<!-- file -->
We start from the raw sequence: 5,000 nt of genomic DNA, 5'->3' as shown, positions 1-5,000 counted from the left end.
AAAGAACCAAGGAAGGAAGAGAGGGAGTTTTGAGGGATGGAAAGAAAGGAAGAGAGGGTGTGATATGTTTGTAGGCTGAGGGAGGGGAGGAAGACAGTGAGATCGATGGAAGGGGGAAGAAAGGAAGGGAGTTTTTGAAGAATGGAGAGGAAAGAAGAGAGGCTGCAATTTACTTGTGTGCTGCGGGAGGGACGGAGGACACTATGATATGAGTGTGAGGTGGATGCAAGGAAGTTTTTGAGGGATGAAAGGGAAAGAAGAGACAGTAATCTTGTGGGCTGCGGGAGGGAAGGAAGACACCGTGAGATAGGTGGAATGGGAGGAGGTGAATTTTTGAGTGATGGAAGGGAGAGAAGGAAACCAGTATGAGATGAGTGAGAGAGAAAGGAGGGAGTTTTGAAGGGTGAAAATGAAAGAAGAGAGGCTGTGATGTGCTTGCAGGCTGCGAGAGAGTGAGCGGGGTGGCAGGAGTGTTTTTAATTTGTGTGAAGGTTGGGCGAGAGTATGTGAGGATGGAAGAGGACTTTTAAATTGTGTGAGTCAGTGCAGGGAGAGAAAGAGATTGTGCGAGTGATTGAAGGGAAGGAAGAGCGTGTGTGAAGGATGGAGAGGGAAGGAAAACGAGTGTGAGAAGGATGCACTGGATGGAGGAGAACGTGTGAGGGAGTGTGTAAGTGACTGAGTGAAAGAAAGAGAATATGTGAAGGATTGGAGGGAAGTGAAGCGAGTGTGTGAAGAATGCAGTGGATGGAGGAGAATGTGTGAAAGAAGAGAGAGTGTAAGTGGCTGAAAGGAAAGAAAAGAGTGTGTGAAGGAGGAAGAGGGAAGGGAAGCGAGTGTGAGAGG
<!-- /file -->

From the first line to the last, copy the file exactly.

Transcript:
We start from the raw sequence: 5,000 nt of genomic DNA, 5'->3' as shown, positions 1-5,000 counted from the left end.
AAAGAACCAAGGAAGGAAGAGAGGGAGTTTTGAGGGATGGAAAGAAAGGAAGAGAGGGTGTGATATGTTTGTAGGCTGAGGGAGGGGAGGAAGACAGTGAGATCGATGGAAGGGGGAAGAAAGGAAGGGAGTTTTTGAAGAATGGAGAGGAAAGAAGAGAGGCTGCAATTTACTTGTGTGCTGCGGGAGGGACGGAGGACACTATGATATGAGTGTGAGGTGGATGCAAGGAAGTTTTTGAGGGATGAAAGGGAAAGAAGAGACAGTAATCTTGTGGGCTGCGGGAGGGAAGGAAGACACCGTGAGATAGGTGGAATGGGAGGAGGTGAATTTTTGAGTGATGGAAGGGAGAGAAGGAAACCAGTATGAGATGAGTGAGAGAGAAAGGAGGGAGTTTTGAAGGGTGAAAATGAAAGAAGAGAGGCTGTGATGTGCTTGCAGGCTGCGAGAGAGTGAGCGGGGTGGCAGGAGTGTTTTTAATTTGTGTGAAGGTTGGGCGAGAGTATGTGAGGATGGAAGAGGACTTTTAAATTGTGTGAGTCAGTGCAGGGAGAGAAAGAGATTGTGCGAGTGATTGAAGGGAAGGAAGAGCGTGTGTGAAGGATGGAGAGGGAAGGAAAACGAGTGTGAGAAGGATGCACTGGATGGAGGAGAACGTGTGAGGGAGTGTGTAAGTGACTGAGTGAAAGAAAGAGAATATGTGAAGGATTGGAGGGAAGTGAAGCGAGTGTGTGAAGAATGCAGTGGATGGAGGAGAATGTGTGAAAGAAGAGAGAGTGTAAGTGGCTGAAAGGAAAGAAAAGAGTGTGTGAAGGAGGAAGAGGGAAGGGAAGCGAGTGTGAGAGG